SLR - July 2019 - Kevin J. Huntsman
Microfracture Provides Better Clinical Results Than Debridement in the Treatment of Acute Talar Osteochondral Lesions Using Arthroscopic Assisted Fixation of Acute Ankle Fractures
Reference: Duramaz A, Baca E. Microfracture Provides Better Clinical Results Than Debridement in the Treatment of Acute Talar Osteochondral Lesions Using Arthroscopic Assisted Fixation of Acute Ankle Fractures. Knee Surgery, Sports Traumatology, Arthroscopy. 2018 April.
Scientific Literature Review
Reviewed By: Kevin J. Huntsman, DPM
Residency Program: Hunt Regional Medical Center – Greenville, TX
Podiatric Relevance: Ankle arthroscopy has been considered a useful method for detection and treatment of accompanying intraarticular pathologies in acute ankle fractures. Osteochondral lesions of the talus (OCL) are commonly associated with acute ankle fractures, but are at times not identified until months after the initial injury. Ankle arthroscopy helps identify OCLs and provides opportunity for early treatment of lesions on the talus. The purpose of this study was to compare the treatment results of osteochondral lesions of talus (OLT) with debridement versus microfracture in arthroscopy-assisted surgery of acute ankle fractures.
Methods: A retrospective analysis was performed at a single institution by two separate surgeons. Only closed unilateral bimalleolar ankle fractures were included in the study. The time period for these fractures was from 2011 and 2013. Treatment of the ankle fracture consisted of arthroscopic assisted repair and evaluation of intra-articular pathology associated with the bimalleolar ankle fracture. Patients were divided into two groups regarding OLT treatment; acute debridement or microfracture was performed on the talus. Of the closed bimalleolar ankle fractures, 11 consecutive patients were treated with arthroscopic acute debridement of the talus and 14 patients were treated with arthroscopic acute microfracture of the talus. All patients were followed clinically and radiographically in the postoperative period for a total of two years. Ankle pain was evaluated with the visual analog score (VAS), ankle functions were assessed with American Orthopaedic Foot and Ankle Society Ankle-Hindfoot Scale (AOFAS), and osteoarthritic changes were analyzed with Van Dijk score.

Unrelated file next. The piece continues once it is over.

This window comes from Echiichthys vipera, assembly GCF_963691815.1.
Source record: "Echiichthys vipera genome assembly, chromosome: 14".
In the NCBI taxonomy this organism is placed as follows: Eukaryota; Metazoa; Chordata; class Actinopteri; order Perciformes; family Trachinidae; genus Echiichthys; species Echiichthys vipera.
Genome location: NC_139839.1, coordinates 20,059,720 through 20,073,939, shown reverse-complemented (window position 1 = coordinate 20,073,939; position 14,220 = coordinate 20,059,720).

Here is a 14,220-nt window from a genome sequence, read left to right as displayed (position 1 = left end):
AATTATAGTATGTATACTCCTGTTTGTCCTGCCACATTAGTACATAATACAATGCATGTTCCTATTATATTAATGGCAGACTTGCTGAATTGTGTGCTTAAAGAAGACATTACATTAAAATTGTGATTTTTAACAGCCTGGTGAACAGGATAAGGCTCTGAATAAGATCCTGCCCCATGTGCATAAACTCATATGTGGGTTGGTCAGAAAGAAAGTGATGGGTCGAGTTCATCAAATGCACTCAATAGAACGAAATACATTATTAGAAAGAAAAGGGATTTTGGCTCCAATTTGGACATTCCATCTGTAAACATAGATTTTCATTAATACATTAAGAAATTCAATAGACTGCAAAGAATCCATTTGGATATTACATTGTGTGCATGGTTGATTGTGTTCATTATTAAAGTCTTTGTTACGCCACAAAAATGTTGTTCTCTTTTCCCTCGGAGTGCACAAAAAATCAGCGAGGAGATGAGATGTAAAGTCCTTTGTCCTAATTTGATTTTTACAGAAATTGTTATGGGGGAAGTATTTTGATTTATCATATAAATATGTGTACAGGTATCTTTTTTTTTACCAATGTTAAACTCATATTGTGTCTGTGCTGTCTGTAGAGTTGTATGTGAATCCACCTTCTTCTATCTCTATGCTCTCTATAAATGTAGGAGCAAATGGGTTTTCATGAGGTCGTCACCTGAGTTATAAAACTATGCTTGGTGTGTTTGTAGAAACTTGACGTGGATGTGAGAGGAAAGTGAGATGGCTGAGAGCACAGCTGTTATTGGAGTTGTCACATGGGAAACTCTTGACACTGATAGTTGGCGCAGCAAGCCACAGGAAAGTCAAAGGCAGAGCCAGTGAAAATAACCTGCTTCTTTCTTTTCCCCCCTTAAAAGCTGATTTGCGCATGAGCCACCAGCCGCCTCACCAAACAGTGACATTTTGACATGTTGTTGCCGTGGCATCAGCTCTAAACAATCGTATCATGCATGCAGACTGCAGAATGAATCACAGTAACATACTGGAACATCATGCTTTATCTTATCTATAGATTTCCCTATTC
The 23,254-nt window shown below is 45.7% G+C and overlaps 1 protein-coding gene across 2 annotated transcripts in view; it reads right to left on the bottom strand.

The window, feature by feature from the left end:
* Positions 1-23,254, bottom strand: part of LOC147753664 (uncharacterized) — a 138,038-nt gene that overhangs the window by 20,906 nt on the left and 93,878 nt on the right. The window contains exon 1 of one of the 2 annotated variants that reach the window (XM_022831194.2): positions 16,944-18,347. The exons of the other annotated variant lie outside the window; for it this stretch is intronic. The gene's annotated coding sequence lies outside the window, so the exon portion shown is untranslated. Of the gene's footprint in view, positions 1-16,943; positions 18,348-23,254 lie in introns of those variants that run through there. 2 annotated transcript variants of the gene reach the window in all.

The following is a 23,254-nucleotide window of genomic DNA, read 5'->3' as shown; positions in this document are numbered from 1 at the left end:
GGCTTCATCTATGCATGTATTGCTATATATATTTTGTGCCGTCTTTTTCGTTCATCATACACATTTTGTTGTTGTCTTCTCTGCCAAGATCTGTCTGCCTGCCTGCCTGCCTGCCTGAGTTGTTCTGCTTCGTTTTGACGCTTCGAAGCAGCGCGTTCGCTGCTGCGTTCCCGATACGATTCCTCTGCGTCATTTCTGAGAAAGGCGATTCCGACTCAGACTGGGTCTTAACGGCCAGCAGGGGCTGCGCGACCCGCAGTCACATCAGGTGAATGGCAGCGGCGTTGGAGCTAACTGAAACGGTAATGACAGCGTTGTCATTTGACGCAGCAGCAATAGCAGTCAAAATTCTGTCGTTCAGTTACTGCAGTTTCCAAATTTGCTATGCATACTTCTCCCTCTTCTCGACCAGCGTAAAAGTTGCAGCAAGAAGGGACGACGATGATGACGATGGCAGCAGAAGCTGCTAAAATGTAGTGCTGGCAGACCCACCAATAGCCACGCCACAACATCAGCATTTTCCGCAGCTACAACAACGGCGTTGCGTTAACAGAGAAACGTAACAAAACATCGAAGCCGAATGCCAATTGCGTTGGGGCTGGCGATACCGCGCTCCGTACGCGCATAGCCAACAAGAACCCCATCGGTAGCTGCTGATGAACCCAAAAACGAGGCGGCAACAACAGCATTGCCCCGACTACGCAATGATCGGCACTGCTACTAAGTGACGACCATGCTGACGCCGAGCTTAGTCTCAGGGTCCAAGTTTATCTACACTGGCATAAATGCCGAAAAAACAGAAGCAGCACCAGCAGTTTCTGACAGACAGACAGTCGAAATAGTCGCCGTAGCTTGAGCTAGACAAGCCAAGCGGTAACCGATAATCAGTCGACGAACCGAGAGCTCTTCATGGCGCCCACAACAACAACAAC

Results: In this study regarding the two separate treatments for OCL of the talus, there was no significant difference between the groups in terms of age, gender, side of injury and mechanism of injury. When comparing mean time to surgery, time to fracture healing, time to initial weight-bearing and full weight-bearing, follow-up period and Van Dijk score were all similar in both groups. In comparison of microfracture and debridement, the AOFAS score and VAS score were considered statistically significantly better in the microfracture group (p = 0.044 and p = 0.001).
Conclusions: Overall, this study demonstrates the value of arthroscopic evaluation of ankle fractures and associated intra-articular pathology treatment that can be performed at the same time. This is designed to improve postoperative functional outcomes and to help prevent post-traumatic osteoarthritis. It’s reported that both debridement and microfracture of OCLs produce good functional outcomes two years postoperatively. Microfracture was found to be significantly more successful, clinically, when compared to debridement. This will be able to help those surgeons who suspect concomitant OCLs with ankle fractures provide better results after surgery and prevent possible osteoarthritis of the ankle joint.